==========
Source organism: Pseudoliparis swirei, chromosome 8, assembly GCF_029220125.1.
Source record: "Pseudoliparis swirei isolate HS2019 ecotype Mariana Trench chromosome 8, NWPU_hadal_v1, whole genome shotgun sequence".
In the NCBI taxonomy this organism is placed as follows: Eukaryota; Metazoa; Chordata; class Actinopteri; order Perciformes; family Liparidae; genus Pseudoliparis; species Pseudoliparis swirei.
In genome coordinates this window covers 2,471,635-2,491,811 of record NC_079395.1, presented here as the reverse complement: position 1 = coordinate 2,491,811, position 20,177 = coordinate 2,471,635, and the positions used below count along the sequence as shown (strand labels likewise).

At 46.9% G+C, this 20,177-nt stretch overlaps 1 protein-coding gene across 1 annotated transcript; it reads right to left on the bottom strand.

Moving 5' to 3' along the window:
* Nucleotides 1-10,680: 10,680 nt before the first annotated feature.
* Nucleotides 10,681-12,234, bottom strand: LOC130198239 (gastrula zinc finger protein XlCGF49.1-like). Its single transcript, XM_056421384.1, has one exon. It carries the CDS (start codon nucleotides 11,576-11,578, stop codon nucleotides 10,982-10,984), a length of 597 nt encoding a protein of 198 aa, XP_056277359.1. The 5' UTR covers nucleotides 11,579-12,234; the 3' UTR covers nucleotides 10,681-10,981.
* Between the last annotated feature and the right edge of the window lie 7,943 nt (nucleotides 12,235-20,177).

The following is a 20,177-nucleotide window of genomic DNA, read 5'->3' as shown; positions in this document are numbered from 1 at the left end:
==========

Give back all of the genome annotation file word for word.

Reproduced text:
Source organism: Pseudoliparis swirei, chromosome 8, assembly GCF_029220125.1.
Source record: "Pseudoliparis swirei isolate HS2019 ecotype Mariana Trench chromosome 8, NWPU_hadal_v1, whole genome shotgun sequence".
In the NCBI taxonomy this organism is placed as follows: Eukaryota; Metazoa; Chordata; class Actinopteri; order Perciformes; family Liparidae; genus Pseudoliparis; species Pseudoliparis swirei.
In genome coordinates this window covers 2,471,635-2,491,811 of record NC_079395.1, presented here as the reverse complement: position 1 = coordinate 2,491,811, position 20,177 = coordinate 2,471,635, and the positions used below count along the sequence as shown (strand labels likewise).

At 46.9% G+C, this 20,177-nt stretch overlaps 1 protein-coding gene across 1 annotated transcript; it reads right to left on the bottom strand.

Moving 5' to 3' along the window:
* Nucleotides 1-10,680: 10,680 nt before the first annotated feature.
* Nucleotides 10,681-12,234, bottom strand: LOC130198239 (gastrula zinc finger protein XlCGF49.1-like). Its single transcript, XM_056421384.1, has one exon. It carries the CDS (start codon nucleotides 11,576-11,578, stop codon nucleotides 10,982-10,984), a length of 597 nt encoding a protein of 198 aa, XP_056277359.1. The 5' UTR covers nucleotides 11,579-12,234; the 3' UTR covers nucleotides 10,681-10,981.
* Between the last annotated feature and the right edge of the window lie 7,943 nt (nucleotides 12,235-20,177).

The following is a 20,177-nucleotide window of genomic DNA, read 5'->3' as shown; positions in this document are numbered from 1 at the left end: